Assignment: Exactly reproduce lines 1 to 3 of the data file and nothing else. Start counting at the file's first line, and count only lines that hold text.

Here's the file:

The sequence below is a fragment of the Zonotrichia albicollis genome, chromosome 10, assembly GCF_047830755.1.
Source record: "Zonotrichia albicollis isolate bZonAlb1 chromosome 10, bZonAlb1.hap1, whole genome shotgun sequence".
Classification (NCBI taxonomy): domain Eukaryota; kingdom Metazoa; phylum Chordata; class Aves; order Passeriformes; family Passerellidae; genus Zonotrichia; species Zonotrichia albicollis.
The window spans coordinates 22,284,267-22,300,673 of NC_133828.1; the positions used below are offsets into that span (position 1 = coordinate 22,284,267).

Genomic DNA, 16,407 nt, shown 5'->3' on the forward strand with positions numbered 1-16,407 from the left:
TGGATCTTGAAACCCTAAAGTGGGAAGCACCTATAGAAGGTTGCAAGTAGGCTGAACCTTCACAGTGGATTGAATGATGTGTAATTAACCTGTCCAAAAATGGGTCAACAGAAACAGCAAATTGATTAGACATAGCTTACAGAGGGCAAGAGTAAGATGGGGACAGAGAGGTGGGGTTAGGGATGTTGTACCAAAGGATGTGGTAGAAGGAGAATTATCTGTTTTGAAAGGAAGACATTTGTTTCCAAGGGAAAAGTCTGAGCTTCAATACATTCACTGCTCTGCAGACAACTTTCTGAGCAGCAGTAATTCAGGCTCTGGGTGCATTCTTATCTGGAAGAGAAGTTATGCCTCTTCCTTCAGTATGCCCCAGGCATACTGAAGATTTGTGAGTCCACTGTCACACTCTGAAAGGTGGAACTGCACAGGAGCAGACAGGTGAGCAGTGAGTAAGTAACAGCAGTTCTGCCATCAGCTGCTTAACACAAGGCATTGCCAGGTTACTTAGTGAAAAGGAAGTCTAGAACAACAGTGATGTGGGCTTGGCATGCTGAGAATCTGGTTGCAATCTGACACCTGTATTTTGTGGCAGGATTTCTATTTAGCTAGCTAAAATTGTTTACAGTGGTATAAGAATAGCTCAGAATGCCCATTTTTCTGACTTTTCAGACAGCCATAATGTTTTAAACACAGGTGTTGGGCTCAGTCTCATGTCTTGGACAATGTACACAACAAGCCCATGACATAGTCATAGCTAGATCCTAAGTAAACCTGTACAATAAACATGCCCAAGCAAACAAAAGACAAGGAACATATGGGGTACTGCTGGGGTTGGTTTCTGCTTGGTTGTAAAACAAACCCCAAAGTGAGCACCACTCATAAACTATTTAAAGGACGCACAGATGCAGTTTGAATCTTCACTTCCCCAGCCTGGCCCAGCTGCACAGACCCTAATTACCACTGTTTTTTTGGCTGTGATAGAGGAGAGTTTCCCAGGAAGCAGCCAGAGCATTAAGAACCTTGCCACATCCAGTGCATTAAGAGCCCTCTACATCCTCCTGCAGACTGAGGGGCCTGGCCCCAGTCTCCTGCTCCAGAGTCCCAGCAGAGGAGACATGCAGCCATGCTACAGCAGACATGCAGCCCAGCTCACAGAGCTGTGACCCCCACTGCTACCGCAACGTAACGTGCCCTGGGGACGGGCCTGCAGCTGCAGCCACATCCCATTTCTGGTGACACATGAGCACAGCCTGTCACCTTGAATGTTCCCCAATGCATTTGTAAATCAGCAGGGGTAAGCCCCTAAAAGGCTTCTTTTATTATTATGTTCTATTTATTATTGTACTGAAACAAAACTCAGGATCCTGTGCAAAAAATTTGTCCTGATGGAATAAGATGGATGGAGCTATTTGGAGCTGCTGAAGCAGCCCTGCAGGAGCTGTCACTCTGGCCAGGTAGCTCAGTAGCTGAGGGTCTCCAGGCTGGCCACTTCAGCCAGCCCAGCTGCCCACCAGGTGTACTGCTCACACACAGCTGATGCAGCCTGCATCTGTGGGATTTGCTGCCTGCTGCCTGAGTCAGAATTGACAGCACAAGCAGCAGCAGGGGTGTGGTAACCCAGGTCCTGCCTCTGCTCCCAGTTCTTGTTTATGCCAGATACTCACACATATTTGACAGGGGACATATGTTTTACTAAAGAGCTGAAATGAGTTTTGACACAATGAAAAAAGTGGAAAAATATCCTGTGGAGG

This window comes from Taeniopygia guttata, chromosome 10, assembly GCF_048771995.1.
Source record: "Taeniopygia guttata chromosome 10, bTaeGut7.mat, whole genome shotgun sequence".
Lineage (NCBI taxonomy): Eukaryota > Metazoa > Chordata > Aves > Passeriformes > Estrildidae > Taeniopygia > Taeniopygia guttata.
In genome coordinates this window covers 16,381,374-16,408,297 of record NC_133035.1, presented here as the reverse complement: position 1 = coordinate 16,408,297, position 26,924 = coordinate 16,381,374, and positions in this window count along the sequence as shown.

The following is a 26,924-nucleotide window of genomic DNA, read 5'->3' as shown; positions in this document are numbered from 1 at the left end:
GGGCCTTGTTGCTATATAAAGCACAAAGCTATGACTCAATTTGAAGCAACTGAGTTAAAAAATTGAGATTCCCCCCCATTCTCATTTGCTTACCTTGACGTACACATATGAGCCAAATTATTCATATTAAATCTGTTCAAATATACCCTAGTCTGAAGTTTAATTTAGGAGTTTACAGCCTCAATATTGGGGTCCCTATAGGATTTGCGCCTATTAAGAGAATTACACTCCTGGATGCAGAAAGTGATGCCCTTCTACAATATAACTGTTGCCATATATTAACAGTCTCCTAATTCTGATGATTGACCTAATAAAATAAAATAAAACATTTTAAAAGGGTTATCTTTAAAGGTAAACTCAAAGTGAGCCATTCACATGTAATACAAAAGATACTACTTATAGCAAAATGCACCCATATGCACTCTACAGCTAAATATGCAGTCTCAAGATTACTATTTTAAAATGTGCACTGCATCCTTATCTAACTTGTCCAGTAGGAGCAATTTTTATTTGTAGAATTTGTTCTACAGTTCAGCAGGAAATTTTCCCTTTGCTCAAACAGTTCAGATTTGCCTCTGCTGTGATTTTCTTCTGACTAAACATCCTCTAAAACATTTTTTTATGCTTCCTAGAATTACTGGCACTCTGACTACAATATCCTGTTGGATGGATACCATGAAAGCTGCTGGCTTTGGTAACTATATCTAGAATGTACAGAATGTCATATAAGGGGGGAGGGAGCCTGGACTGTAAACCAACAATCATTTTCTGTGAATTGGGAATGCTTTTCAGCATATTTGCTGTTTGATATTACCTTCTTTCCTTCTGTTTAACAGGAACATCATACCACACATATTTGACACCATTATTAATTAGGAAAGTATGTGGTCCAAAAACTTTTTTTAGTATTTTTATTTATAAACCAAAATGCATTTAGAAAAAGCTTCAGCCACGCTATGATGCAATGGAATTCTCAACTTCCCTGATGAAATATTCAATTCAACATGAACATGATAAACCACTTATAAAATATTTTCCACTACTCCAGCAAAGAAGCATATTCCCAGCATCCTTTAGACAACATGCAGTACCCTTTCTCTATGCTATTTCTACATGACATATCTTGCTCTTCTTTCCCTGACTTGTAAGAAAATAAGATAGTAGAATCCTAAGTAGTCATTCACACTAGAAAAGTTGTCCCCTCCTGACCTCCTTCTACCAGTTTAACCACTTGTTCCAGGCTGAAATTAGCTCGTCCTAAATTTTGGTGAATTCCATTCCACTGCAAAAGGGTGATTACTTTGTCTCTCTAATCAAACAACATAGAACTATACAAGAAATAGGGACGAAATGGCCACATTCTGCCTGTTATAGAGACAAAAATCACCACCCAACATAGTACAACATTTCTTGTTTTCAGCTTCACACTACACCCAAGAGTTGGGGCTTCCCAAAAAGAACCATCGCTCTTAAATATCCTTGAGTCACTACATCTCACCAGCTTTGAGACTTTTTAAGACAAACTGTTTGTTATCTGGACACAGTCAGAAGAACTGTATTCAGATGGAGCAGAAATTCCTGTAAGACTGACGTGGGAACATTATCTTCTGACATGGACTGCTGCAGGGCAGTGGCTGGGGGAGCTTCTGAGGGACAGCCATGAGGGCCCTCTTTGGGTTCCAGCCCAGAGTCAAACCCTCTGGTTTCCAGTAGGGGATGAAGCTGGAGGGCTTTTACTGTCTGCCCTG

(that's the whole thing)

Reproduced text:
The sequence below is a fragment of the Zonotrichia albicollis genome, chromosome 10, assembly GCF_047830755.1.
Source record: "Zonotrichia albicollis isolate bZonAlb1 chromosome 10, bZonAlb1.hap1, whole genome shotgun sequence".
Classification (NCBI taxonomy): domain Eukaryota; kingdom Metazoa; phylum Chordata; class Aves; order Passeriformes; family Passerellidae; genus Zonotrichia; species Zonotrichia albicollis.